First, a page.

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"It seems to me that the age-old superstition that wealth brings happiness is disappearing. Well, that's what Leo Tolstoy once said, but he passed away seven years before the Soviet Union began. Nikita Miller is sure that if the guy had lived a little longer, he certainly wouldn't have said that.

When Nikita came to Germany from Ukraine with his parents as a five-year-old, he had to realize over the years: A person may be able to leave the Soviet Union, but the Soviet Union can never leave a person. No wonder that Nikita's grandfather still doesn't speak a word of German today, after years of rigorously copying the Duden dictionary.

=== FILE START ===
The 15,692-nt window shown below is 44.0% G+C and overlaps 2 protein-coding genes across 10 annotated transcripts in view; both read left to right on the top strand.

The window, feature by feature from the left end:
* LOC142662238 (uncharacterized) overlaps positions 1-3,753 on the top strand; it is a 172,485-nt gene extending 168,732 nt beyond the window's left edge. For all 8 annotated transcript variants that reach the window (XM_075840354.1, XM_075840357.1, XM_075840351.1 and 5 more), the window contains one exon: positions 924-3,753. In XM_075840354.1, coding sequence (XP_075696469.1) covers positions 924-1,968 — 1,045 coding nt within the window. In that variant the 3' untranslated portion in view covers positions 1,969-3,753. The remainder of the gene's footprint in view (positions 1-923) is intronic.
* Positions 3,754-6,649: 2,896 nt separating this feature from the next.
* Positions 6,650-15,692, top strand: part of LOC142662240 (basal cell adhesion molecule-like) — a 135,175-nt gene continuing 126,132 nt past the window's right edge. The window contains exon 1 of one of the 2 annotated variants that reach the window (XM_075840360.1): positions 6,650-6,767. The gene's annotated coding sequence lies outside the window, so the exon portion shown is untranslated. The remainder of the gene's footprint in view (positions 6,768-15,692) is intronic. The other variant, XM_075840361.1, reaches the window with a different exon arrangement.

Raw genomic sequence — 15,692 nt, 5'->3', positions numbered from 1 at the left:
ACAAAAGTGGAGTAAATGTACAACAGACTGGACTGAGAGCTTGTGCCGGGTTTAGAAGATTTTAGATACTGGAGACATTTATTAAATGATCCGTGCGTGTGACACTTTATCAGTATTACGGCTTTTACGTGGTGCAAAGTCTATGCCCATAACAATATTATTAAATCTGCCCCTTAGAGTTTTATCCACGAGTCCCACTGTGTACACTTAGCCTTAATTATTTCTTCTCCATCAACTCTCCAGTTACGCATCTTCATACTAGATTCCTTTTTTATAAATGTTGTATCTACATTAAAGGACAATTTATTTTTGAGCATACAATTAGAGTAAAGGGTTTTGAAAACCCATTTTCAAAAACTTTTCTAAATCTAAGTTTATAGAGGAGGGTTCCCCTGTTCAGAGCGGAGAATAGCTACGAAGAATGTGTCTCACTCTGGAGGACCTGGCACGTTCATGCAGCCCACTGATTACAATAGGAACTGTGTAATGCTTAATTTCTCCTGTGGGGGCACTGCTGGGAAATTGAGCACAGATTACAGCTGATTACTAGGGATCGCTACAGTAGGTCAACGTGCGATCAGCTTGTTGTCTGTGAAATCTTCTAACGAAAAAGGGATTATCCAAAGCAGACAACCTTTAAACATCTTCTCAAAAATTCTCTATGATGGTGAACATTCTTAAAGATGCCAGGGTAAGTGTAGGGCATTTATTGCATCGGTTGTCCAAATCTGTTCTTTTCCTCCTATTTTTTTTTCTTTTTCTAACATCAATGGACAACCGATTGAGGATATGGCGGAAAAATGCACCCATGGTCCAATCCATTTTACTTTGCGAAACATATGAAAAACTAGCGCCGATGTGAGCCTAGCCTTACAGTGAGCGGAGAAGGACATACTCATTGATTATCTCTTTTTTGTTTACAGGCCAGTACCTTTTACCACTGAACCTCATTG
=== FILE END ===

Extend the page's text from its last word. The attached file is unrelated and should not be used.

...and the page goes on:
The expectations of the West were great, the possibilities seemed endless. But Nikita Miller understood: Squatting between two cultures is terribly exhausting. The family tugs at one side, the new life at the other. So he has been busy tinkering in his think tank, mixing things up here and there, taking things out there, and sprinkling a little glitter on top.

He mixed the best of German and Soviet together and learned to love and appreciate both cultures with all their beauty and diversity, with all their quirks and inconveniences. Because we all have to admit to ourselves: The cultures are not so different. Pelmeni are just small pastries.
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